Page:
However, marketers can glean such info with more speed, accuracy, and dependability by using behavioral analytics solutions that capture and display customer data—such as session replays, heatmaps, and usability analytics—that show the customer experience from the customer's perspective, whether in aggregate or individually.
Heatmaps, for example, tell you exactly which parts of the page customers focus on, scroll to, click on, or even mouse over, providing a visually direct way of assessing how your site or app is used in aggregate.
For an individual customer-level view, you can't get much closer to the actual customer experience than watching a session replay. Let's say a widget on your site is showing low engagement. Watching a few replays of widget sessions can show any issues affecting it that may be deterring users (such as a slow load time or browser compatibility issue).
Behavioral analytics solutions, like many digital marketing solutions, have increased immensely in value to marketers with the addition of AI. For example, marketers can receive alerts proactively when certain areas of sites and apps demand immediate attention, such as missed conversion opportunities or customer struggles. The result is the ability to identify and prioritize modifications that can have big impact on performance.
Engagement and Value Data
Entire digital forests have been felled to harvest enough PDF pages for all the whitepapers that have been written on calculating customer value. You can wade into the deep, confusing jungles of customer value management, or you can...
- Leave it to the Finance department to figure out.
- Use AI solutions that make these calculations for you, at speeds and accuracy levels that a building full of data scientists couldn't replicate alone.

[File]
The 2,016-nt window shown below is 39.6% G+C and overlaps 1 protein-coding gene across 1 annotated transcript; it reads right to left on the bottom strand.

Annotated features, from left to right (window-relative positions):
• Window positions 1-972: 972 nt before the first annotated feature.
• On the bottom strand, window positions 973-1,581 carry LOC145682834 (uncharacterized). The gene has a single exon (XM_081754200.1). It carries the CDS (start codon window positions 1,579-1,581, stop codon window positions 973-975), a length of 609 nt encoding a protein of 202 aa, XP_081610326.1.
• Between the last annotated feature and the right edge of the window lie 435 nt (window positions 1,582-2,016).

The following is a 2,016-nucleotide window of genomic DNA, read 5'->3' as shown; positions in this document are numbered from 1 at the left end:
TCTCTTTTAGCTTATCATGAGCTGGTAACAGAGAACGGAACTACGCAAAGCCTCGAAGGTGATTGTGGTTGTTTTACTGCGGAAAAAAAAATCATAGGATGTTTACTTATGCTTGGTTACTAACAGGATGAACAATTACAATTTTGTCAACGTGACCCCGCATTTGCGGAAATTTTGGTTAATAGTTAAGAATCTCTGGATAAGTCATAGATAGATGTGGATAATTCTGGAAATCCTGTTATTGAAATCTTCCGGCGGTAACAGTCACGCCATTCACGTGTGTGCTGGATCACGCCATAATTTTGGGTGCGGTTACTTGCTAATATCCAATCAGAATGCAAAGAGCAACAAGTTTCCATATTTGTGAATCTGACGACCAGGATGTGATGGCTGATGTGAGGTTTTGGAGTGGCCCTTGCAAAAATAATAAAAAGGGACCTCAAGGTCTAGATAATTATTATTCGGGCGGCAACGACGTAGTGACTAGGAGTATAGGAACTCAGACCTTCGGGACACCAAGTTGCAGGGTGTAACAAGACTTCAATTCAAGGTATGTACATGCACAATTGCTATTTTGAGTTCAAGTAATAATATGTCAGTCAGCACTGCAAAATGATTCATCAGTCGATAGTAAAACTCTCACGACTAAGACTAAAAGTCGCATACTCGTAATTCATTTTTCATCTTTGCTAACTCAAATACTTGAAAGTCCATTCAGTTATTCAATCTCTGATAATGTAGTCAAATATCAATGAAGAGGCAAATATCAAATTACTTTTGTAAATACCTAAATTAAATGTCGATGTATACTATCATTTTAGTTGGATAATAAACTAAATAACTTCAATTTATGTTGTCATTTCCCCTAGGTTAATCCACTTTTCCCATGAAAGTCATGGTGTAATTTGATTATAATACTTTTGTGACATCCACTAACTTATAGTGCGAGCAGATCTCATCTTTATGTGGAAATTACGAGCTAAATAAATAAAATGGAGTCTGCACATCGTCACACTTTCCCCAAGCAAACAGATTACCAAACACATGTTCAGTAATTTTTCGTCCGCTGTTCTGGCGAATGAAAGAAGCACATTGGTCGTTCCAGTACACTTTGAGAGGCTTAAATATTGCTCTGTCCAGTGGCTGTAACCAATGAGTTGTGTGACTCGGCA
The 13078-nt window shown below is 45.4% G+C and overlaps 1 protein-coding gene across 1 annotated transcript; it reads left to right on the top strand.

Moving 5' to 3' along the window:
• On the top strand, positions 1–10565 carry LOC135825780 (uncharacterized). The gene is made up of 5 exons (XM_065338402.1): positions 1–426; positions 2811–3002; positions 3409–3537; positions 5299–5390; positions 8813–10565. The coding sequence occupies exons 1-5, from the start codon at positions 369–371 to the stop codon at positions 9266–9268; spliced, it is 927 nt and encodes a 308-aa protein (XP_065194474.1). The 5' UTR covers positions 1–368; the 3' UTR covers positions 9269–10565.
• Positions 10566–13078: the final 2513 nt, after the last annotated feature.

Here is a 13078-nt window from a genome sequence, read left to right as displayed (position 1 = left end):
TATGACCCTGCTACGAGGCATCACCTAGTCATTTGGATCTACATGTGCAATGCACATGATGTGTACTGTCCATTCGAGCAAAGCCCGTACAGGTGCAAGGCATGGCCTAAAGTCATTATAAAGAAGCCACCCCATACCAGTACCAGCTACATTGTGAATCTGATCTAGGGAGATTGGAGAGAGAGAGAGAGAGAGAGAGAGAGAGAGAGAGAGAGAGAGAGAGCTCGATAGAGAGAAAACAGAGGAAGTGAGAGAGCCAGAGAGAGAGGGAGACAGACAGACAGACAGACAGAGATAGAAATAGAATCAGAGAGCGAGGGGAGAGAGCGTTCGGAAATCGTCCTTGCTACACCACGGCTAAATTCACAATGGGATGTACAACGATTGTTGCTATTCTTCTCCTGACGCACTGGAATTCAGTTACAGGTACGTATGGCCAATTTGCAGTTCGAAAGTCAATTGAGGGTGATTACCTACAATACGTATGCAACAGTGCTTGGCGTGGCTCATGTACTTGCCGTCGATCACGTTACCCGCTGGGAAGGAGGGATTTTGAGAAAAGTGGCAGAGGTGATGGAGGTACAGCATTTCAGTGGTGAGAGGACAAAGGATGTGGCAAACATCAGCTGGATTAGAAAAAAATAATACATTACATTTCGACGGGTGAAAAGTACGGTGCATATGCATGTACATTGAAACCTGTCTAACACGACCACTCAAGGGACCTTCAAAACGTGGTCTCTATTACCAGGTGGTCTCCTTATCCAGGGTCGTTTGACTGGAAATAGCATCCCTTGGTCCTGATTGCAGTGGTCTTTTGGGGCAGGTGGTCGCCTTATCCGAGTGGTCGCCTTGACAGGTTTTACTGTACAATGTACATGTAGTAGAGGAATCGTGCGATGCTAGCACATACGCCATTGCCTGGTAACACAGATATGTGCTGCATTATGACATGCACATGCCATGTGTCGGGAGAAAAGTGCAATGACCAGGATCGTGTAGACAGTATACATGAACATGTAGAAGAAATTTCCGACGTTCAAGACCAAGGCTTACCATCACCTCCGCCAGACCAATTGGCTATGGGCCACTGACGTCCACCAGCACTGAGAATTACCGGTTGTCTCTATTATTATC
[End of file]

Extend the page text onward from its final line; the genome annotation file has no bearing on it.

- Create simpler, if less accurate and effective, models based on available customer data around value, recency, latency, and frequency of purchases and general engagement. (You can even find free calculators out there with a quick search.)
Of course, we wouldn't be putting you through the trouble of making these assessments if they weren't actionable in driving marketing ROI.
Imagine your customers are scattered as on the chart below. It gives a pretty clear indication of where to prioritize your marketing spend, doesn't it? The top-right is Code Red: Those customers are worth a lot to your business and are likely to churn. Let's send them an aggressive offer to get them back on the site. Once they convert, let's target them with another offer to re-establish their buying cadence. Then let's invite them to a user community to get them engaged. Essentially: Let's tailor a high-impact customer journey to this segment based on what we know about them.
But where do the resources for tailoring these journeys come from? Out of your overflowing marketing budget? Just kidding. Instead, an analysis like this will let you know which customers you can think about shifting resources away from, like those on the bottom left, who are worth less to your business.
Journey to a better digital world
Despite advances in customer data capture and tools enabling brands to use it, customers often remain disappointed in the online experiences that brands create. But that disappointment poses a great opportunity for brands to create journeys that customers actually value rather than avoid or just tolerate. Customers value journeys that address their unique circumstances, and we can't win in the marketplace unless our customers win by coming along with us.
Explore how you can build and analyze the most effective customer journeys to find the quickest paths to conversions with this interactive demo.
Take the first step (it's free).